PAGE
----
Is Islam compatible with democracy?

Discussion in 'Multinational HQ' started by redgrain, May 18, 2008.

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  1. This is an interesting Gallup poll of a large sampling of the world's Muslims
    (for more, go to http://www.csmonitor.com/2008/0517/p12s05-wogi.html) - a few examples:


    •Large majorities cite the equal importance of democracy and Islam to the quality of life and progress of the Muslim world. They see no contradiction between democratic values and religious principles.

    •Political freedoms are among the things they admire most about the West.

    •Substantial majorities in nearly all nations say that if drafting a new constitution, they would guarantee freedom of speech (see chart, below).

    •Most want neither theocracy nor secular democracy but a third model in which religious principles and democratic values coexist. They want their own democratic model that draws on Islamic law as a source.

    •Significant majorities say religious leaders should play no direct role in drafting a constitution, writing legislation, determining foreign policy, or deciding how women dress in public.
     
  2. If we agree that democracy is a dictate of majority, and that majority wants to live in accordance with Islamic laws (of whatever branch of Islam they prefer), then it is their brand of democracy.
     
  3. True, but see the fourth bullet down -
    most want neither theocracy nor secular democracy but a third model in which religious principles and democratic values coexist.

    This is somewhat true of the West with Christianity and democracy. Our governments may be secular, but are informed with Christian values.
     
  4. Nooo dont get us started on this again, Religion should be banned and outlawed
     
  5. that way in China, no? Or something similar

    also, maybe what the world's muslims might want is somewhat different from what they getting and will be for some time - some countries are regressing
     
  6. For better or worse, callum, it isn't going away. That being the case, wouldn't you say that many Muslims preferring a democracy to a theocracy is encouraging news?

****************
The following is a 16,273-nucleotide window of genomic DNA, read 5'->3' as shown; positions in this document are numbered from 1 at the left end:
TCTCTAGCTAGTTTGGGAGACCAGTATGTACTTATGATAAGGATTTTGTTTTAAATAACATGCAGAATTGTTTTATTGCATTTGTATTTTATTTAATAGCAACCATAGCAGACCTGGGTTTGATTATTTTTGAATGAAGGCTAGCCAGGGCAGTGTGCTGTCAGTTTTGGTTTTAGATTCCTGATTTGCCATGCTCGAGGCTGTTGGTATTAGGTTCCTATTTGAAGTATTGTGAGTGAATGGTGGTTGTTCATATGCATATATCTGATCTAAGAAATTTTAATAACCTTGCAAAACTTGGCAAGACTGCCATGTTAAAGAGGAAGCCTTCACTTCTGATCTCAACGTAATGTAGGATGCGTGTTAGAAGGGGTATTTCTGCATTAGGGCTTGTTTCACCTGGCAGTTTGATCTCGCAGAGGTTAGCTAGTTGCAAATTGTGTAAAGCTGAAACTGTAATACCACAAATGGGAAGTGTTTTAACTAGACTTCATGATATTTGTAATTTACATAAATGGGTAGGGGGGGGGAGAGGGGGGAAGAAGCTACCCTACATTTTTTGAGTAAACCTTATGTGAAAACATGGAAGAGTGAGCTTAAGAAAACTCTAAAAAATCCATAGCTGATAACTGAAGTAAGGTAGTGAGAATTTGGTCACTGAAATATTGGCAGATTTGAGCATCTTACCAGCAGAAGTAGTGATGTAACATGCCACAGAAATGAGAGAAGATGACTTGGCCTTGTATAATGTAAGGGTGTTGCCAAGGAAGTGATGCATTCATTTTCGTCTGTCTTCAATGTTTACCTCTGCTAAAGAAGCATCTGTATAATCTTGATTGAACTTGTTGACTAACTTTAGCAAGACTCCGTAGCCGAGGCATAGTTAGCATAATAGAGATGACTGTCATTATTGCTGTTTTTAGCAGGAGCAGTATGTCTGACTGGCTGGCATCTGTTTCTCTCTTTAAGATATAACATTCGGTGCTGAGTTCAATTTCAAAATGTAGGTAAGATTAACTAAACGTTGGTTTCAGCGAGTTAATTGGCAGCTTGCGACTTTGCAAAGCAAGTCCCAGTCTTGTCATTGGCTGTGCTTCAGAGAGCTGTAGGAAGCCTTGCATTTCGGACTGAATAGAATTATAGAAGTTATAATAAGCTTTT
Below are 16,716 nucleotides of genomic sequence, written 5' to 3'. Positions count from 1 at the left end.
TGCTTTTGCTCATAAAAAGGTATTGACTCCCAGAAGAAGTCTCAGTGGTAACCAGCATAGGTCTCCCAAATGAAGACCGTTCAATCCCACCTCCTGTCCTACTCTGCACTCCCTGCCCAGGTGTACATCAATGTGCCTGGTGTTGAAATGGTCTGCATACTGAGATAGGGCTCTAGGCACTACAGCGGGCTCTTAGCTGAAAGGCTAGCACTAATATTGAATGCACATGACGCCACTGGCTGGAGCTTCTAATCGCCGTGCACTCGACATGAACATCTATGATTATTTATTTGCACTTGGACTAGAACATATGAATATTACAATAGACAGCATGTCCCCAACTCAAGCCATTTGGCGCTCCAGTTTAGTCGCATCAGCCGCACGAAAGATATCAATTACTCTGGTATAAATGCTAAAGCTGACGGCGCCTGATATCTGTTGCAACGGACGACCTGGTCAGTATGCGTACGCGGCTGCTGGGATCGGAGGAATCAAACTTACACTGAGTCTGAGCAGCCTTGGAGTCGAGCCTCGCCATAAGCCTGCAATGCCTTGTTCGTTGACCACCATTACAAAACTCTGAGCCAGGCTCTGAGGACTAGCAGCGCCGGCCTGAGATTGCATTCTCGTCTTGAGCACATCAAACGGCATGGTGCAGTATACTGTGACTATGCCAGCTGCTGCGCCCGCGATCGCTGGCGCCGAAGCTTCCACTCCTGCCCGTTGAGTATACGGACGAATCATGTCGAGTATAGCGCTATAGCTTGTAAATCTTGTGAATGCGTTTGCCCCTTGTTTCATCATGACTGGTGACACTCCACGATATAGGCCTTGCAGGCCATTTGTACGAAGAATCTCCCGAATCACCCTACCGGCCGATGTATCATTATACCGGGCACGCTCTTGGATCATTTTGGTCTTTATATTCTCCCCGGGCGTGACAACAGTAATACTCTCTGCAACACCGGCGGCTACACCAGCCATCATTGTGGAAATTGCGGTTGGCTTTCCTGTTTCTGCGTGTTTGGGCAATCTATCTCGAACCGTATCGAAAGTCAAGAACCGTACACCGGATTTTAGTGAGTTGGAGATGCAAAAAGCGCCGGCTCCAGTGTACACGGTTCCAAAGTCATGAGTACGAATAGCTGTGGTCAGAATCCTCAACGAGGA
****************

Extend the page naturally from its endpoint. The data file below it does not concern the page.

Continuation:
7. Why?
     
  8. Why should religion be banned? Because so much blood has been shed in its name, I suppose. But it cannot be banned, for some reason it rears its head up again and again. Man's irrationality.
     
  9. If that is what the majority wants, then it is democracy! And since "Most want neither theocracy nor secular democracy but a third model in which religious principles and democratic values coexist. They want their own democratic model that draws on Islamic law as a source.", -- Islamic democracy is not an oxymoron.
     
  10. Is it a fault of religion or people who shed blood in its name?
     
  11. Yes, but to play the devil's advocate, if their law allows women to be oppressed or allows slavery for example, then is it true democracy?
     
  12. And what is TRUE democracy, if not a dictate of majority? :)
     
  13. There is an important caveat to democratic thought and philosophy - and that is - the rights of all must be protected from[\b] the will of majority. This usually has to do with minority rights (ethnic, racial, religious, gender preference etc.), but can also apply to females as, relative to males, they have much less power.
     
  14. And what is TRUE democracy, if not a dictate of majority? :)[/quote]

    There is an important caveat to democratic thought and philosophy - and that is - the rights of all must be protected from[\b] the will of majority. This usually has to do with minority rights (ethnic, racial, religious, gender preference etc.), but can also apply to females as, relative to males, they have much less power.[/quote]

    That is if they feel their rights were violated. If they don't?
     


  15. If a slave is not educated in what his innate human rights are, does that make the violation of those rights any the less of a violation? :wink: